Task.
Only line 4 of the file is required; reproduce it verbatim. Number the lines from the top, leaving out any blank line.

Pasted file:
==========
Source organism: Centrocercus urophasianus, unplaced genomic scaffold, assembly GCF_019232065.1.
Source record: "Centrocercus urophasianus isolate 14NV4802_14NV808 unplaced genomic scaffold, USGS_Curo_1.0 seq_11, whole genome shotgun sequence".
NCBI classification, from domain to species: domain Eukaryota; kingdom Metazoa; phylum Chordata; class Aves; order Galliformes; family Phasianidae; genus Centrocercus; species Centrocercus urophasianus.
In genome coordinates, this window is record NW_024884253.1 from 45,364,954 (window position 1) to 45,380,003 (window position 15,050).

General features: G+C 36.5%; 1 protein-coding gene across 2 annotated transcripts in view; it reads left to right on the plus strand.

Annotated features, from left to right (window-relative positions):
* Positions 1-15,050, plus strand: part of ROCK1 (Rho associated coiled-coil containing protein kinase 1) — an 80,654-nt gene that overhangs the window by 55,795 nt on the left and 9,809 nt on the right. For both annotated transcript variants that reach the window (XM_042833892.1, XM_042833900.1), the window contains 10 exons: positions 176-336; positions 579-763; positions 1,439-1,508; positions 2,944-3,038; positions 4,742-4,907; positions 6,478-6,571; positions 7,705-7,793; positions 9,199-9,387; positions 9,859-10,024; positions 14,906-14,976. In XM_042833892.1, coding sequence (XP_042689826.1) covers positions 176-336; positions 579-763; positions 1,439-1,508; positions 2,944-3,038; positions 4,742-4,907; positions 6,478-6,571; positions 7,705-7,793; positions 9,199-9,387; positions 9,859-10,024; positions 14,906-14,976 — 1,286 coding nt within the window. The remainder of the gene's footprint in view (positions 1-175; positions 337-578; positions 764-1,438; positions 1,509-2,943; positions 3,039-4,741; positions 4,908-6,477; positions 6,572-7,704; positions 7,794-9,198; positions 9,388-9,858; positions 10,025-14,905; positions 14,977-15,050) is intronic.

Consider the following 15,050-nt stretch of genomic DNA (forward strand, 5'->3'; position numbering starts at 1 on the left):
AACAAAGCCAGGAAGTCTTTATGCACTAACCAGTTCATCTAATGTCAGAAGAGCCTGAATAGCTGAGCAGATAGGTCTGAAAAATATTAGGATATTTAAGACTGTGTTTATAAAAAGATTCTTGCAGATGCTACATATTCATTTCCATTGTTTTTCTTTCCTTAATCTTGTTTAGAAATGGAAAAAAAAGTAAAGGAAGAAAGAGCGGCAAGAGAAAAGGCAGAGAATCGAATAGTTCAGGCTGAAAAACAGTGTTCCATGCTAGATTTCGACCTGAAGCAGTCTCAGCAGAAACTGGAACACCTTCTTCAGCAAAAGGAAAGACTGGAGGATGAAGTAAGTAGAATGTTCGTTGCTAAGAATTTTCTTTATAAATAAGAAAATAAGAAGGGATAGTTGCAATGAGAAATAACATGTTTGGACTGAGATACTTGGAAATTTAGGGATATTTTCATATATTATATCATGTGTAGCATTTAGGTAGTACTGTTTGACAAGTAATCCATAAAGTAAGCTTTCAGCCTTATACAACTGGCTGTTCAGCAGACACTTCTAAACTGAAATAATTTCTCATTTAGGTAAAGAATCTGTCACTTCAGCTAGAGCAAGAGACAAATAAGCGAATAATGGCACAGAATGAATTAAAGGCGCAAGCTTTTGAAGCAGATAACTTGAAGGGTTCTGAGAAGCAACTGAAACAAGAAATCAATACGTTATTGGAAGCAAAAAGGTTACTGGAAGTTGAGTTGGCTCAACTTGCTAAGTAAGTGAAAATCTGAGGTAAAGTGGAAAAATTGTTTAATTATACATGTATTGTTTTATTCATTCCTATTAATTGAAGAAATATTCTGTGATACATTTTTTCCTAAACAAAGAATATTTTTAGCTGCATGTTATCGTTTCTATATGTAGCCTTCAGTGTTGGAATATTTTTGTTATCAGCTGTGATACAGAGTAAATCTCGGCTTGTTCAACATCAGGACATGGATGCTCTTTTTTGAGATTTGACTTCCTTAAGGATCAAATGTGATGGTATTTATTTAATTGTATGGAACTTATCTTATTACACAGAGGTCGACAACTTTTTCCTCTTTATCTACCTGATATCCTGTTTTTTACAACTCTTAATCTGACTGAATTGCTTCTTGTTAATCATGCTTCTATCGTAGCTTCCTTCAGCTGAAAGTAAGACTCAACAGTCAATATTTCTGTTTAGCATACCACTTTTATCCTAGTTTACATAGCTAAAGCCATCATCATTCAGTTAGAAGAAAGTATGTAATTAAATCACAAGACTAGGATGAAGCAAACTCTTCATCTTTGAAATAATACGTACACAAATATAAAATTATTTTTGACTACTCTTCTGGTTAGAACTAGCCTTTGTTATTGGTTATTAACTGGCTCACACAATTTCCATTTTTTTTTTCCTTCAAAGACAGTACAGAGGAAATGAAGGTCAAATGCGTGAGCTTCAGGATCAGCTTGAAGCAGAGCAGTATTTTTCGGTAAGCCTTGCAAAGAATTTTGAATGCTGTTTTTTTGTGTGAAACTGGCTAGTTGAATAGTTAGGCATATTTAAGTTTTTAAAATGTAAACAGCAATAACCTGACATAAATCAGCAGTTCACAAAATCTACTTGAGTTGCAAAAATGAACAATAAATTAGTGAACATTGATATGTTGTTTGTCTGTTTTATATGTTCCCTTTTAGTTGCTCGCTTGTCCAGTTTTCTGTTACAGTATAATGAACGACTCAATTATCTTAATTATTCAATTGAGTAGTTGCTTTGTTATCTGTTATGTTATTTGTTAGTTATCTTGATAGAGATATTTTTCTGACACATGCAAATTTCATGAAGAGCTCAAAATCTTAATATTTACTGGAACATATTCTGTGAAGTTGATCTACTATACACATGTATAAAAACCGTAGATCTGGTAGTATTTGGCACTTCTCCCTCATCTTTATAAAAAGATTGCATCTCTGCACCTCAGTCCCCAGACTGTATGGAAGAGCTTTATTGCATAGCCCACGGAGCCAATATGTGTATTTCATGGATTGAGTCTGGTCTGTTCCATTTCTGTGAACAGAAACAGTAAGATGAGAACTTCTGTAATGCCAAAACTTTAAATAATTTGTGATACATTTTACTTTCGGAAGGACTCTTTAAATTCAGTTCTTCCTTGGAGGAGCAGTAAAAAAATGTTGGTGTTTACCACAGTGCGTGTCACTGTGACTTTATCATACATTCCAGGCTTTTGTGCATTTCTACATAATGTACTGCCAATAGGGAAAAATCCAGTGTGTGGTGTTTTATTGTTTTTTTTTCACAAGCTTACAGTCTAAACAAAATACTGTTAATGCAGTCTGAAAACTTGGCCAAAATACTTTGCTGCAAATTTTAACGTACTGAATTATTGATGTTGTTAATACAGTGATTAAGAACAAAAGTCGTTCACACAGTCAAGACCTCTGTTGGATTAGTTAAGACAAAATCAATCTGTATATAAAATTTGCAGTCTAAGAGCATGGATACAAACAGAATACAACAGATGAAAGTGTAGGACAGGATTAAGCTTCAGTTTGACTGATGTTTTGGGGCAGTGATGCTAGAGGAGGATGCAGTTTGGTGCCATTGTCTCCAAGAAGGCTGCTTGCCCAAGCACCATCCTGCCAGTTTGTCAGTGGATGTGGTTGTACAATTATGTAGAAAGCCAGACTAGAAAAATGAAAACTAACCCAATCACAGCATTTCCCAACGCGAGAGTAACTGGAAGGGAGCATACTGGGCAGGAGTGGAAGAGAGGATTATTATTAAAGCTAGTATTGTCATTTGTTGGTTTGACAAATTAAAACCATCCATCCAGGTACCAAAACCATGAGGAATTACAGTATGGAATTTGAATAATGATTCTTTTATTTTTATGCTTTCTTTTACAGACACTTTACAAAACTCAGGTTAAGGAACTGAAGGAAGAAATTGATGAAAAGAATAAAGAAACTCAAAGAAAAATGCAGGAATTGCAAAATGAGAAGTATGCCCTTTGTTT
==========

In genome coordinates, this window is record NW_024884253.1 from 45,364,954 (window position 1) to 45,380,003 (window position 15,050).